Navy could get converted Davie supply ships cheaper than new: PBO
Price would be around $1.4 billion compared to $4.1 billion to build two brand-new joint support ships.
OTTAWA — The federal government could buy two converted civilian vessels from a Quebec shipyard to serve as support ships for the Royal Canadian Navy for a fraction of the cost of building brand new ones, according to Parliament’s budget watchdog.
In a new report, parliamentary budget officer Yves Giroux estimates the price of buying the two converted container ships from Chantier Davie would be around $1.4 billion.
That compares to around $4.1 billion to build two brand-new joint support ships, the first of which is already under construction in Vancouver and slated for delivery in 2023.
The findings follow years of heavy lobbying from Davie, which has been leasing one of the two converted civilian vessels to the Navy since 2018 and wants Ottawa to move ahead with the second. The first is known as MV Asterix and the second as MV Obelix.
The federal government has been resisting those calls despite pressure from the shipyard, opposition parties and the Quebec government, and instead pressed ahead with work on the new joint support ships.
Giroux estimates the government has so far spent $1 billion on the new vessels, which are being built by Seaspan Marine.
The budget officer could not comment on whether the two joint support ships to be built in Vancouver are more capable than the MV Asterix and MV Obelix, saying such comparisons were outside the scope of his review, which was requested by a parliamentary committee.
Giroux also didn’t quantify the potential benefits to Canada’s economy from building two new vessels rather than buying the Asterix and Obelix. They were built in Germany about a decade ago.
Instead, he said it is up to the federal government and Department of National Defence to explain why spending more money to build two new ships makes more sense than buying the two converted vessels from Davie.
“It may well be that it totally makes sense,” Giroux told reporters Tuesday during a technical briefing. “But the experts at DND would presumably be in a good position or should be in a good position to make that point with parliamentarians and the Canadian public.”
At the same time, Giroux acknowledged it is unlikely the government will cancel plans to build the two new ships in Vancouver, given the amount of time and money already invested in the project. The second ship is due to be finished around 2025.
The Defence Department defended its plan to build the two new support ships in an unsigned statement on Tuesday as it listed a number of ways in which they are different from the Davie vessels.
Those include systems to avoid mines, protect against chemical, biological, radiological and nuclear threats, a better propulsion system, a bigger helicopter hangar and more self-defence capabilities.
“When sending our sailors into dangerous situations, we insist on providing them with the best and safest equipment possible,” the department said.
“MV Asterix and the proposed MV Obelix do not have the same capabilities as the future joint support ships. The joint support ships were designed to be able to deploy into harm’s way, a key element of the military design.”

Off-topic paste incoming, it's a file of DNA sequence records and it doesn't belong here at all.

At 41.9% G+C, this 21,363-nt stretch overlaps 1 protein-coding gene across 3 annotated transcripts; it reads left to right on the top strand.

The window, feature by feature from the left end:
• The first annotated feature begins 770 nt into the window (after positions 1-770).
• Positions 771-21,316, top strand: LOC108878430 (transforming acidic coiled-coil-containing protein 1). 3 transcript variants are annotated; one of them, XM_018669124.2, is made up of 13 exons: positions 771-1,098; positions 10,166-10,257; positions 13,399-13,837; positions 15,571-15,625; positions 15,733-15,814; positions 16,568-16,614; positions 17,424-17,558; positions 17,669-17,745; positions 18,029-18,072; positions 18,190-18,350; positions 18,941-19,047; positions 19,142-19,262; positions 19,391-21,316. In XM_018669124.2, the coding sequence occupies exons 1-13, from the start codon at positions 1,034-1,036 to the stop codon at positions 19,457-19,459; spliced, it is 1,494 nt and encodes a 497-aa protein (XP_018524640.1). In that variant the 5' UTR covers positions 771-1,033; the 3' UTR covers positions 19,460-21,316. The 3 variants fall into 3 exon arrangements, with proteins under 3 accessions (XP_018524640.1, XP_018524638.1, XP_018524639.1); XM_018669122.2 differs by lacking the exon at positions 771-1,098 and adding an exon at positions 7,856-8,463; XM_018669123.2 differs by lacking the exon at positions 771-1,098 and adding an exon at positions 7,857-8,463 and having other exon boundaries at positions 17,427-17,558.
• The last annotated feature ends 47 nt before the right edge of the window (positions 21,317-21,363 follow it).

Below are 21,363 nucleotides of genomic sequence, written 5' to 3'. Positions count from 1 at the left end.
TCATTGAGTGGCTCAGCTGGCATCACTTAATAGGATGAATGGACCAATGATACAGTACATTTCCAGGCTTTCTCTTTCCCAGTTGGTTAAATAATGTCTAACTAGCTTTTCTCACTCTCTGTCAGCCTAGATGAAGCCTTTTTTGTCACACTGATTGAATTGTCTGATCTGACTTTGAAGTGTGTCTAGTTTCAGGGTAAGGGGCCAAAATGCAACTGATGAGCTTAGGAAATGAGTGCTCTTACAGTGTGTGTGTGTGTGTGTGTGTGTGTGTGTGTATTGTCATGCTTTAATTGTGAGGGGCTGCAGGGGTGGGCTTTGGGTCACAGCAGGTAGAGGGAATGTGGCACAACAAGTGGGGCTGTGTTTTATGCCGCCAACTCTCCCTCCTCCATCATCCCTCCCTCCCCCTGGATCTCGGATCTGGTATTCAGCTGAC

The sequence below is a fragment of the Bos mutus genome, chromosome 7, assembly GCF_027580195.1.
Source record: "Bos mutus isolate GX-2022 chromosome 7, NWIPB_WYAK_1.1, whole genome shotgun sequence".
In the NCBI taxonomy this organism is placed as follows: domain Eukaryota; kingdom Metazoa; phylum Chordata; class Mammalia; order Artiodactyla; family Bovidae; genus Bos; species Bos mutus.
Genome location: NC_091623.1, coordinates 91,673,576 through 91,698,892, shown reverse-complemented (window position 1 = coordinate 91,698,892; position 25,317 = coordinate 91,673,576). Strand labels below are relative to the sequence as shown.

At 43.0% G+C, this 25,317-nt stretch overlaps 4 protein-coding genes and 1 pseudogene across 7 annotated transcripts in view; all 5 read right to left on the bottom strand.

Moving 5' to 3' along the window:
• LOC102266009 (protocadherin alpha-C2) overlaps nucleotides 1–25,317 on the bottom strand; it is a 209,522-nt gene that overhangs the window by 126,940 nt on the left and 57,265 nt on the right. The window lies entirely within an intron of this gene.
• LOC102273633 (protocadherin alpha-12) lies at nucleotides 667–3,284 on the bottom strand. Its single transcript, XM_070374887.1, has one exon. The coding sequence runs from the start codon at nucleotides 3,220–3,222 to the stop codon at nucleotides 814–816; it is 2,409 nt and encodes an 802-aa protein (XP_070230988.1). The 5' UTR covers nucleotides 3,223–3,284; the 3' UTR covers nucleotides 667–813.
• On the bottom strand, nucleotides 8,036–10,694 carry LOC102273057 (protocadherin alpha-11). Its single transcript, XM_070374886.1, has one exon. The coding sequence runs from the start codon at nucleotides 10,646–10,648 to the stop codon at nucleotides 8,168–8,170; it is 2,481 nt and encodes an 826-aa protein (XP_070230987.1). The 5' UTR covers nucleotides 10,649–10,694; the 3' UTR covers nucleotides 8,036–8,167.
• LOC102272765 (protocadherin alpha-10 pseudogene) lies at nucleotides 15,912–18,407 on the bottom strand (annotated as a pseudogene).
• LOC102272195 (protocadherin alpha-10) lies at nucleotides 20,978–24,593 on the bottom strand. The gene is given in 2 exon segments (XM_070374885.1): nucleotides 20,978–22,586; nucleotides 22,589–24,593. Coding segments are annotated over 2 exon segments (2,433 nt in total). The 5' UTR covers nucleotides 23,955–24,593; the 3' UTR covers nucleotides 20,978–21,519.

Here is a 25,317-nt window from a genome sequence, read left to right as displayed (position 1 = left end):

Davie has previously pushed back against assertions its vessels are less capable, noting MV Asterix has been sailing alongside and providing support to numerous Canadian warships around the world over the past two years.
The Quebec shipyard was quick to welcome Giroux’s report on Tuesday as evidence of value of the MV Asterix and Obelix _ and why Ottawa should move ahead on buying both.
“It has also previously been widely acknowledged that Canada needs four supply ships to meet its growing operational requirements,” Davie spokesman Frederik Boisvert said in an email.
“There is, therefore, a clear and compelling case for Canada to exercise its purchase options for both the Asterix, and future Obelix.”
Canadian Taxpayers Federation director Aaron Wudrick also welcomed the report given Ottawa’s current financial situation.
“Given the new fiscal world we live in, we’re looking at every way the government could potentially save money, especially on non-COVID-related spending,” Wudrick said in an email.
“Procurement is a big-ticket place to look for such savings.”
Plans to build new joint support ships for the Navy first started in 2004, with the aim of having three new vessels in the water by 2012. However, the project ran into numerous delays and cost overruns before being restarted about 10 years ago.
The resulting competition for the contract to build the two new vessels as well as a series of new ships for the Canadian Coast Guard saw Seaspan beat out Davie in October 2011.
In the meantime, the Navy was forced to retire its two previous support ships earlier than expected due to excessive corrosion on one and a fire on the other, leaving the military with a major gap in its ability to resupply vessels at sea.
To fill the gap, former prime minister Stephen Harper’s Conservative government awarded Davie a sole-source contract worth $700 million in 2015 to convert the MV Asterix into an interim support ship.
That contract, which was at the heart of the failed prosecution of retired vice-admiral Mark Norman, was finalized by the newly elected Trudeau government in 2016.